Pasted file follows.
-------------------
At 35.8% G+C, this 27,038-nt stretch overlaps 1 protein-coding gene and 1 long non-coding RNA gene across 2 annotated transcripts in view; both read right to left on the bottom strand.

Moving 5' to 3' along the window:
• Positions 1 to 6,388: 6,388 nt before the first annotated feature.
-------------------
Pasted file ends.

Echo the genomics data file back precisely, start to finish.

At 35.8% G+C, this 27,038-nt stretch overlaps 1 protein-coding gene and 1 long non-coding RNA gene across 2 annotated transcripts in view; both read right to left on the bottom strand.

Moving 5' to 3' along the window:
• Positions 1 to 6,388: 6,388 nt before the first annotated feature.